Looking to hide online? PRISM-break shows you how


First off – if you’ve done anything illegal, go to the authorities now.

For the rest of us, read onwards if you’re simply looking to stay safe online away from prying eyes; whether from hackers, crackers, or invasive privacy measures such as that pyramid-like named legislation you may have heard about.

It’s from these latest concerns which website PRISM-break.org is born, showing the best – generally open source – alternatives to all the most popular applications which track your usage and store user data which can potentially be accessed or intercepted.

In this article we’ll take a look at the more intriguing categories on the website.

Starting with the most important aspect of any computer, the operating system; the most popular choices are Windows, Mac, or Chrome OS. Unsurprisingly the creator suggests using Linux-based alternatives including Debian and Fedora.

Notably the most popular Linux distro, Ubuntu, is left off the list – I reached out for comment from the author on Twitter who replied: “Ubuntu sends your desktop search results to Amazon,” pointing me towards this detailed article on the subject which calls the OS ‘spyware’.

Web search is also where things get interesting; one of the recommendations is search engine DuckDuckGo. After PRISM was leaked the search engine reported 2.35 million direct searches, whilst nothing up to Google, it represents a 26 percent over the previous week.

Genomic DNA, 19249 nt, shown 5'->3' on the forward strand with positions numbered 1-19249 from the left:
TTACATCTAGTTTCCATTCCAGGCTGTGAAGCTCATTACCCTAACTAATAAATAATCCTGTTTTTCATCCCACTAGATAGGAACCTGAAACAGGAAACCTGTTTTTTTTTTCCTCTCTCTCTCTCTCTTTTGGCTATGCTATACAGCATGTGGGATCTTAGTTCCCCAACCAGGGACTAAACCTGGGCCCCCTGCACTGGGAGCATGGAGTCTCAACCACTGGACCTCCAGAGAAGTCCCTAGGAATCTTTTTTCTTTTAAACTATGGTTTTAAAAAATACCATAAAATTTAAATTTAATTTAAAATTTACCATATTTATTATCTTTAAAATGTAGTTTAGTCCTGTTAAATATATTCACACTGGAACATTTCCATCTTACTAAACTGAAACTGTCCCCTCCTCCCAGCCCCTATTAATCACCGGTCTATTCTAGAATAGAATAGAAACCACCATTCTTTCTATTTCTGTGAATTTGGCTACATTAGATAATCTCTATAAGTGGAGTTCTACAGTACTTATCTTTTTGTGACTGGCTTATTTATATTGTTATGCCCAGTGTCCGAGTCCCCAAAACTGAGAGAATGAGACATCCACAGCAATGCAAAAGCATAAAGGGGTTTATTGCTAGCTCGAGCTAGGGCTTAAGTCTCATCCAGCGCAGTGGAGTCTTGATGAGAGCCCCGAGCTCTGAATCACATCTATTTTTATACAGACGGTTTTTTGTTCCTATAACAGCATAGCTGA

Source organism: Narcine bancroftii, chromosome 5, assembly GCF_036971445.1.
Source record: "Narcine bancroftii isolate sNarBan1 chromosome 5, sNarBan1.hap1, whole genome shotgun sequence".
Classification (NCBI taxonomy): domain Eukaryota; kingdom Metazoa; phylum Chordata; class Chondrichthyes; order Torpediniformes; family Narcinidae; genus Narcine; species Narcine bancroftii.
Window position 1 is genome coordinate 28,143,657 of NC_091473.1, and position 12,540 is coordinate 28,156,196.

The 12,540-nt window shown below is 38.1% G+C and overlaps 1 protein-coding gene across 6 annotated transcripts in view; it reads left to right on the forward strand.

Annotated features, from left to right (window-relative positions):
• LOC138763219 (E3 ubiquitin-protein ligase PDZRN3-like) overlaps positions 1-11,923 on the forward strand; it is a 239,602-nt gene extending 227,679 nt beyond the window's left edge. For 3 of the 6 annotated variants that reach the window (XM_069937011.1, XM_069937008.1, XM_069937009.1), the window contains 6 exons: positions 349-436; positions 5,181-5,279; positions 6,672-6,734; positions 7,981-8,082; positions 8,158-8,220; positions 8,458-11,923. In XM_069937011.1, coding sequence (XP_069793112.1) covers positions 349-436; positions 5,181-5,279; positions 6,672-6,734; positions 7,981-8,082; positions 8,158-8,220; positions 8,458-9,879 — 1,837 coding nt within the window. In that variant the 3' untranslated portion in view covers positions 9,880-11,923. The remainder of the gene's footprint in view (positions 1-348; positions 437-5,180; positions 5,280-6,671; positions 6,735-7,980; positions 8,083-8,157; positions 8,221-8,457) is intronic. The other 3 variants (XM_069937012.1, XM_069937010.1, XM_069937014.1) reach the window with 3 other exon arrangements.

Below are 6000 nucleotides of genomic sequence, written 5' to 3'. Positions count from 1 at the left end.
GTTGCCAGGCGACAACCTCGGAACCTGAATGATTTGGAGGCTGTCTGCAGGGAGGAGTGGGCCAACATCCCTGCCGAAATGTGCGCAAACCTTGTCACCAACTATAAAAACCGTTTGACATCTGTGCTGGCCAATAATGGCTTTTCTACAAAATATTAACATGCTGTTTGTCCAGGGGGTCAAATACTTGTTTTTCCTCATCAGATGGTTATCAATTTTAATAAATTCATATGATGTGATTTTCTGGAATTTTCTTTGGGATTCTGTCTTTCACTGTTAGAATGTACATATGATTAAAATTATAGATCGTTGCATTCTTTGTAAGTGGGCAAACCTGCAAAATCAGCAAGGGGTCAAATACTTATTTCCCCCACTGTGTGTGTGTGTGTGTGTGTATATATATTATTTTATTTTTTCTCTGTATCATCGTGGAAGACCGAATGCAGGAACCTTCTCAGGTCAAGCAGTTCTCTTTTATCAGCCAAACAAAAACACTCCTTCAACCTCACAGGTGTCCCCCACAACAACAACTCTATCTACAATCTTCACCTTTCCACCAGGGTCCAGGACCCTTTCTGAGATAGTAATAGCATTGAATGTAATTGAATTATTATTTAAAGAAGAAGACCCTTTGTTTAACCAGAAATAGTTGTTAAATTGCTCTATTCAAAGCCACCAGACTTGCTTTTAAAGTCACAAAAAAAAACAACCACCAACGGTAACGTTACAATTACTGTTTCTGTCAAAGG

Online transactions has been a popular subject recently, you can probably imagine which decentralised service gets the only mention, Bitcoin.

Something which is certainly worth looking into, especially for businesses wishing to protect their data, is cloud-based storage systems. Tahoe-LAFS offers a fantastic solution that can be hosted on shared storage helping to prevent unauthorised third party inspection.

It really is an extremely comprehensive list, even going as far to recommend aftermarket Android distributions such as the (brilliant) CyanogenMod. If you’re looking to bolster your privacy it’s definitely worth a full read.

What do you think of PRISM-break’s suggestions? Would you add or not trust any? Is it as worrying a problem as the media would make out?

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